Schematic for IRF520 with 12V on gate (mosfet KO)

I have a 12V that I want to turn on and off using the IRF520 mosfet. Below I have a wiring diagram, but if I bring 12V + to the (G) gate, the mosfet will heat up in a few seconds and break through. I have an IRF520 from Aliexpress. Then I have one original and it works fine. Is there a possibility that the one from China will work? Using for example a 12V + resistor on the gate?
The bulb has 12V / 1A, so it should definitely not overheat the mosfet.

Not if it's destroyed.
What's the purpose of that mosfet in your circuit if you are switching 12V anyway using that switch? The mosfet is redundant in that circuit.

Can you post a photo of the circuit as you built it, with all the connections showing clearly?

Of course, I threw away the damaged mosfet. I have more IRF520 pieces from China.
The button on the diagram can handle a maximum of 0.2A / 12V, so to switch on a larger load, I use the IRF520 mosfet, which I have at home.

Then you have to connect +12V directly to the lamp and the switch only to the MOSFET gate.

So possibly it's also fried as you're currently using it to switch a 1A load.
Unless of course the schematic does not reflect the circuit as you built it.

The IRF520 datasheet lists VGS as ± 20 Volts for a real IRF520. So 12 V on the gate is no problem.

Either you did something rather foolish, or it was not actually an IRF520. You figure. :face_with_raised_eyebrow:

But not with that circuit. :roll_eyes:

Note that using a 100V MOSFET for a 12V circuit is a poor choice - performance goes down with increasing voltage for MOSFETs, which explains the very high on-resistance of the the IRF520 (its also an ancient device, pretty much as obsolete as they come for a MOSFET).

Usually you want logic-level MOSFETs just for the convenience factor, and unless you are driving high voltages a 30 to 50V drain-source rating is plenty.

These days semiconductors bought from dodgy sources are nearly universally counterfeit. You need to source from a reputable local supplier.

But would that not be the reason they are on all those websites as "disposals" items? :worried:

Hmmm...not always, I think. It really depends. I've had ATMega328P's and PB's which are indistinguishable from the real thing - and as far as I can tell, they are either the real thing or perfect copies. I've had a number of TI chips and chips from other mfrs. with the same story - either real, or close enough to perfect to not be noticeable. The only case in which I've been able to establish that I had 'fakes' is with DS18B20's, which are nearly invariably fake if you get them from AliExpress. For the application I needed them it wasn't a problem, but in this case the fakes are indeed inferior to the real ones. And then of course there are the many IC's, including some I use frequently, that are originally Chinese and unlikely to be fake in the first place due to the absence of (costly to license) Western intellectual property.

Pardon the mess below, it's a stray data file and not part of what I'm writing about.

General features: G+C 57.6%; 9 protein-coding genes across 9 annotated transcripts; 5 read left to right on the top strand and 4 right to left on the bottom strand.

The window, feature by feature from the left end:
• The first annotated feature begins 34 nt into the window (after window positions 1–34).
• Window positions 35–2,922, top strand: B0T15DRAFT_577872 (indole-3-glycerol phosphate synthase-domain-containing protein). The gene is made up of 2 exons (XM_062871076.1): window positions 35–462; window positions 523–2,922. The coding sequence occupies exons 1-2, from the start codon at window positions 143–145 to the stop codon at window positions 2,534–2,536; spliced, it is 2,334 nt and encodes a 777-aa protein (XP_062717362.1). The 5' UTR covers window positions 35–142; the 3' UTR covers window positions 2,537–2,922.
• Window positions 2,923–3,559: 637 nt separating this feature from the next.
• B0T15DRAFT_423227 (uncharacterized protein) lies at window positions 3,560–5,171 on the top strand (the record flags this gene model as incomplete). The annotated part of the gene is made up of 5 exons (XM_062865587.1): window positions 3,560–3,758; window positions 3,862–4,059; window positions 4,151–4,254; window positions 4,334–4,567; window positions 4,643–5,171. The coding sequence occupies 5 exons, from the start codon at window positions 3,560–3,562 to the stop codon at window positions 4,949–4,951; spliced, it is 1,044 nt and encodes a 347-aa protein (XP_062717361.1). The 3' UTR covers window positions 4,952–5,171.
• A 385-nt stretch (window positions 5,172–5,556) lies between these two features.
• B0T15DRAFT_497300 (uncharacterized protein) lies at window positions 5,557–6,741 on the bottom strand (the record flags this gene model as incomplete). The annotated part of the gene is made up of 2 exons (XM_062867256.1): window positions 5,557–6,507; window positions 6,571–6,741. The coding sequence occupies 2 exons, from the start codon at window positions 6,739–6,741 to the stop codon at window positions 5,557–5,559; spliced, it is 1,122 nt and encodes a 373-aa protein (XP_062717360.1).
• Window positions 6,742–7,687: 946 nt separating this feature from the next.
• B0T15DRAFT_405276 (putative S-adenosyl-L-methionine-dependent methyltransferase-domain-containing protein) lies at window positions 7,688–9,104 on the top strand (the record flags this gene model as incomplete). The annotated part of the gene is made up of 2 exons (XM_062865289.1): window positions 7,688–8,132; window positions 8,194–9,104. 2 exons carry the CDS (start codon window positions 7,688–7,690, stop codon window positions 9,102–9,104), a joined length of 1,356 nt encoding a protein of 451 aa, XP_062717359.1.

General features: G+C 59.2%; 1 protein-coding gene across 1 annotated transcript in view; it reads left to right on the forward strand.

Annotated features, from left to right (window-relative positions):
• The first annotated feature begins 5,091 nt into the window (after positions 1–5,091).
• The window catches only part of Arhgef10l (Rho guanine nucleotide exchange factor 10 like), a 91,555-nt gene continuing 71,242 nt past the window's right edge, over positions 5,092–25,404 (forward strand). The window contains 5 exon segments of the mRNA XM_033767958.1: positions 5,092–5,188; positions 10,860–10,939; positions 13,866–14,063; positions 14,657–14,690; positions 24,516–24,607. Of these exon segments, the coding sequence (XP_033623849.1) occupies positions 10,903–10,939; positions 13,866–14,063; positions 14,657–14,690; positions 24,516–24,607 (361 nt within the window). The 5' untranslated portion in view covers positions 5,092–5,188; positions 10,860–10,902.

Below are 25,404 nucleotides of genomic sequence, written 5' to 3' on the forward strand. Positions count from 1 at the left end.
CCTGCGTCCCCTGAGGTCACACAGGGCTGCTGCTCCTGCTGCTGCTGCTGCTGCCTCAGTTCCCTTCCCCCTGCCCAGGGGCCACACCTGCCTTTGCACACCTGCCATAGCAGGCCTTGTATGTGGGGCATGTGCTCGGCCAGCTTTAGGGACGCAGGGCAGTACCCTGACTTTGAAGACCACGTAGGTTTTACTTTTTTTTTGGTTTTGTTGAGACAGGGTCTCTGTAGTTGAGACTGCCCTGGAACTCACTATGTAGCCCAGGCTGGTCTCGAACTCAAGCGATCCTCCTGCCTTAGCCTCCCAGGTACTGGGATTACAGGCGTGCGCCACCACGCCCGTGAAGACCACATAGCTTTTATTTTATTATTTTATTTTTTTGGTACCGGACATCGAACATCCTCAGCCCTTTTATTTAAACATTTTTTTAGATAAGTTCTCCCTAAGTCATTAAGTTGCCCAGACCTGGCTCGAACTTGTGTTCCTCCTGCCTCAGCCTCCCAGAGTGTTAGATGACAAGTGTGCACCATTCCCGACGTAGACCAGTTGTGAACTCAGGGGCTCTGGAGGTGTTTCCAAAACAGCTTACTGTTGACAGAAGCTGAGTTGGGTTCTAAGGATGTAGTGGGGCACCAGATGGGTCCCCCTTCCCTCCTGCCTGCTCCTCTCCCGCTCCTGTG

Why anyone would bother to fake an IRF520 is entirely beyond me; as stated it's technology from the early 1990s, so cheap in any case and even if someone would want to fake it, it would be relatively easy for any 'suspect' manufacturer to make a device with superior performance to the original IRF520.

Where do you suppose the IP came from in the first place?

Like this?


What mosfet would you use instead of the old IRF520 on my used 12V?

That depends on the specific product. I didn't mention one.

One that's logic level, and has a low enough on-resistance. It could be as low as 20V rated for use at 12V (although I'd use a higher voltage rating if the load is inductive, which also needs a free-wheel diode across the load).

There are literally many 1000's of MOSFETs available, I do a parametric search when needed.

However many Arduino parts providers will have something that's at least 30V rated with on-resistance around 10 to 30 milliohms - that's going to usable for many situations of upto 10A.

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